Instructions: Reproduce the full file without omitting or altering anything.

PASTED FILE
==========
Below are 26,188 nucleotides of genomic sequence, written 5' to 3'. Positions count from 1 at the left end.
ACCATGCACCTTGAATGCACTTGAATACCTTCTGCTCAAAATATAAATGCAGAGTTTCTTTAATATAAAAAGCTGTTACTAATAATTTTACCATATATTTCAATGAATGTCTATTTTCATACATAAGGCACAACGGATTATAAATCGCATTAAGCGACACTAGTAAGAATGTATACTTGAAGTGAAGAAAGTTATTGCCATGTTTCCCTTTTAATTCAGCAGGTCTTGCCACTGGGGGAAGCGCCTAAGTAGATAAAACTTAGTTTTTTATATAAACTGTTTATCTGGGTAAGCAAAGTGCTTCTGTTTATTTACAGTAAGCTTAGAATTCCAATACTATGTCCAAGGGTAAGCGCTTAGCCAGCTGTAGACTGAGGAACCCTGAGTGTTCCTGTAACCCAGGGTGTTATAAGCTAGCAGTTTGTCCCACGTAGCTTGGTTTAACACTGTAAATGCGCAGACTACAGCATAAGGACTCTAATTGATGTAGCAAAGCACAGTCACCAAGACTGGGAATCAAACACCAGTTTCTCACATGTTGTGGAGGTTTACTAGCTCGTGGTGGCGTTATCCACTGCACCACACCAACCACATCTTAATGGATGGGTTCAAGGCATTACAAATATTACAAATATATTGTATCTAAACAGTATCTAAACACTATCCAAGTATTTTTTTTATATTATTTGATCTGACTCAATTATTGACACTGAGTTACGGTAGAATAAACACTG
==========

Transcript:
Below are 26,188 nucleotides of genomic sequence, written 5' to 3'. Positions count from 1 at the left end.
ACCATGCACCTTGAATGCACTTGAATACCTTCTGCTCAAAATATAAATGCAGAGTTTCTTTAATATAAAAAGCTGTTACTAATAATTTTACCATATATTTCAATGAATGTCTATTTTCATACATAAGGCACAACGGATTATAAATCGCATTAAGCGACACTAGTAAGAATGTATACTTGAAGTGAAGAAAGTTATTGCCATGTTTCCCTTTTAATTCAGCAGGTCTTGCCACTGGGGGAAGCGCCTAAGTAGATAAAACTTAGTTTTTTATATAAACTGTTTATCTGGGTAAGCAAAGTGCTTCTGTTTATTTACAGTAAGCTTAGAATTCCAATACTATGTCCAAGGGTAAGCGCTTAGCCAGCTGTAGACTGAGGAACCCTGAGTGTTCCTGTAACCCAGGGTGTTATAAGCTAGCAGTTTGTCCCACGTAGCTTGGTTTAACACTGTAAATGCGCAGACTACAGCATAAGGACTCTAATTGATGTAGCAAAGCACAGTCACCAAGACTGGGAATCAAACACCAGTTTCTCACATGTTGTGGAGGTTTACTAGCTCGTGGTGGCGTTATCCACTGCACCACACCAACCACATCTTAATGGATGGGTTCAAGGCATTACAAATATTACAAATATATTGTATCTAAACAGTATCTAAACACTATCCAAGTATTTTTTTTATATTATTTGATCTGACTCAATTATTGACACTGAGTTACGGTAGAATAAACACTG